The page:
Tangy tomatillos - Carolina Country

Tangy tomatillos

Tomatillos (Physalis ixocarpa) are hardy, generally fuss-free plants that produce tart fruits about 1–3 inches around. The zesty fruit can be puréed to make green salsa, known in Mexico as salsa verde. Tomatillos may also be roasted, blanched or sautéed for cooked dishes. The common tomatillo has green fruit, but a purple-fruited variety is also available. Tomatillos have cultivation needs similar to tomatoes. Tomatillos are highly variable but typically grow 2 feet tall with a wider spread. Grow tomatillos in well-drained soil in full sun. Plant at least two to ensure pollination and fruit set. Tomatillos are ready for harvest when the papery husk around the fruit splits.

Hort Shorts

  • Among the woody ornamentals suitable for cut flower arrangements are dogwood, butterfly bush, beautyberry, redbud, lilac, forsythia, magnolia, spirea, viburnum, weigela and camellia. Use a sharp knife or pruner, cutting the base of stem at a 45-degree angle. Make vertical slits a few inches up the stem or peel the bark slightly. This will create a larger surface area for water absorption.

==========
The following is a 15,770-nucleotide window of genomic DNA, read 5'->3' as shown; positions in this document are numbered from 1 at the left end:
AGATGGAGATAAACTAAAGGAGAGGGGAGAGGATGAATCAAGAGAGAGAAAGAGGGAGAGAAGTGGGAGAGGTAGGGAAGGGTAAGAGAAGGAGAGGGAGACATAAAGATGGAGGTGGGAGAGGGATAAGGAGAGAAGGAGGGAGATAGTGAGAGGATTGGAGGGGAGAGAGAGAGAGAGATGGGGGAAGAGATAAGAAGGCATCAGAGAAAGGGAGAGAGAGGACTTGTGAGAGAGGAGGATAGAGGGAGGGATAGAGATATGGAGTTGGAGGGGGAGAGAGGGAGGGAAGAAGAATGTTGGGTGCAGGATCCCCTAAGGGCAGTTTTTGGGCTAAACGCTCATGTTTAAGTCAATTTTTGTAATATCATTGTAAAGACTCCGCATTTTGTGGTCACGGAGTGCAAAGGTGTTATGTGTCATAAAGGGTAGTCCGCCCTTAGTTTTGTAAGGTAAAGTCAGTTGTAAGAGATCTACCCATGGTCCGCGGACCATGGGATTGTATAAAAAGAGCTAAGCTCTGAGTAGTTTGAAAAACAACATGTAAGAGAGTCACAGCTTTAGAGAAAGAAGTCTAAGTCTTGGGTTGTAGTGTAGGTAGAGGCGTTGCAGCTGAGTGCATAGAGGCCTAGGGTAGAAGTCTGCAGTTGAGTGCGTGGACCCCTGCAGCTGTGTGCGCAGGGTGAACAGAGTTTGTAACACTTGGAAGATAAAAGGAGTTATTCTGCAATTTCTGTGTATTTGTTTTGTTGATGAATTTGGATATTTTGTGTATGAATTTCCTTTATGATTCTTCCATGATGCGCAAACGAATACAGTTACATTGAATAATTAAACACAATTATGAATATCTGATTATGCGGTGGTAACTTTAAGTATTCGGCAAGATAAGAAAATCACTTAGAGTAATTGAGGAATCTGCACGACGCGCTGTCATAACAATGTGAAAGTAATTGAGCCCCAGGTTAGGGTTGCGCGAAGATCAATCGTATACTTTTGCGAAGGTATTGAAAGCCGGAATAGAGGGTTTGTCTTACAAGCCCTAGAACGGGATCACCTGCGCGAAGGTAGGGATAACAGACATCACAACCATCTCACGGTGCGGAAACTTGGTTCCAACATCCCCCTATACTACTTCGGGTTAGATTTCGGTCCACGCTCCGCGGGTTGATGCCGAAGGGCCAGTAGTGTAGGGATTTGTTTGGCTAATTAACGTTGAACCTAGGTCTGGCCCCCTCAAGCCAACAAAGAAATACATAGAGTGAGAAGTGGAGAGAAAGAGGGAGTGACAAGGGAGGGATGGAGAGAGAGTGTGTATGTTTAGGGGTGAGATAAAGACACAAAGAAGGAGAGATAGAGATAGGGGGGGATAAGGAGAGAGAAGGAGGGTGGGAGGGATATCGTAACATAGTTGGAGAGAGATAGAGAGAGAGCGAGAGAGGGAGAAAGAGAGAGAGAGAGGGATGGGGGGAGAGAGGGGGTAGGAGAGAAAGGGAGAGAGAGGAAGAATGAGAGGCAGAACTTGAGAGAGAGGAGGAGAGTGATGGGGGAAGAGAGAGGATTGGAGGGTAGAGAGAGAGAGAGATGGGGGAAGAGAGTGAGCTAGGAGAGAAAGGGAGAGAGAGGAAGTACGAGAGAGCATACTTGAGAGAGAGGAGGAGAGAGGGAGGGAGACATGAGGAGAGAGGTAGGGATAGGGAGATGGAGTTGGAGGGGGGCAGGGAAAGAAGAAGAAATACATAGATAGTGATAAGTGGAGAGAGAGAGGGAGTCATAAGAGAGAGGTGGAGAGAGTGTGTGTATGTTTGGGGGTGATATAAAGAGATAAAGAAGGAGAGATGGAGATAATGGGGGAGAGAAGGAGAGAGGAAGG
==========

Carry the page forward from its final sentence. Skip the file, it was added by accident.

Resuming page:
• The best stage for harvesting cut flowers varies by species. When appropriate, cutting flowers at an early stage will thwart damage from chewing insects. Harvest sunflowers, rudbeckia, cosmos, lilac and camellia just as buds are beginning to open. Cut peonies when buds are marshmallow-soft, just as color is peeking through. Harvest zinnias, yarrow, Gomphrena and cockscomb when flowers have fully opened. Harvest hydrangeas and sweet peas at any stage.
  • When cutting lilies for the vase, snip off stamens to remove orange pollen. This will prevent staining of tablecloths and other flowers in the arrangement.
  • When repotting or transplanting a cactus, protect your hands by wrapping the plant with a collar made of several sheets of newspaper. Remove lower leaves of yuccas to make transplanting easier. Before moving an agave, you can snip sharp points from the tips of leaves without damaging the plant.
  • Sweet pepperbush is a native ornamental shrub that thrives in wet soils. It bears spicy-sweet, white flowers on 2- to 6-inch stalks (resembling bottlebrushes) for several weeks in summer. 'Ruby Spice' and 'Pink Spires' have pink blossoms. The upright, oval shrub typically grows 4 to 8 feet tall and 4 to 6 feet wide. The compact 'Hummingbird' variety grows 3 feet tall and wide. Fall foliage is yellow. Grow sweet pepperbush in sun to partial shade in moist to wet soil.
  • The annual flower Portulaca (moss rose), with its fleshy, succulent foliage and brightly hued flowers, faces heat and drought with grace. Portulaca and the similar-looking hardy ice plant (Delosperma cooperi) perform well on dry, sunny slopes.

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